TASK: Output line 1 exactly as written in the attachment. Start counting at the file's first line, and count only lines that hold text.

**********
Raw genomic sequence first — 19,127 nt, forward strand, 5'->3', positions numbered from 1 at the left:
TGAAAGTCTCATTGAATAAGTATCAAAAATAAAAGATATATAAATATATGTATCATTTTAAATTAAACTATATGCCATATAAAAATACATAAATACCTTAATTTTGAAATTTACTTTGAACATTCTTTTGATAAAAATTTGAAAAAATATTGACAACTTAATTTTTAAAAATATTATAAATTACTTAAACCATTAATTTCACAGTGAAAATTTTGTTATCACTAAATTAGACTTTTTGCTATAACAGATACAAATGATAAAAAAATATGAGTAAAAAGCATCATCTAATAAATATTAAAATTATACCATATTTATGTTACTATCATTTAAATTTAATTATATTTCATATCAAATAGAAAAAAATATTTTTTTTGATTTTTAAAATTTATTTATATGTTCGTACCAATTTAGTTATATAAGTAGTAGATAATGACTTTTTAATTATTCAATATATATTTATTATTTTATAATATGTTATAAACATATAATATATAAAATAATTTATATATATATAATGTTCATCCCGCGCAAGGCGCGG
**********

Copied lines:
Raw genomic sequence first — 19,127 nt, forward strand, 5'->3', positions numbered from 1 at the left: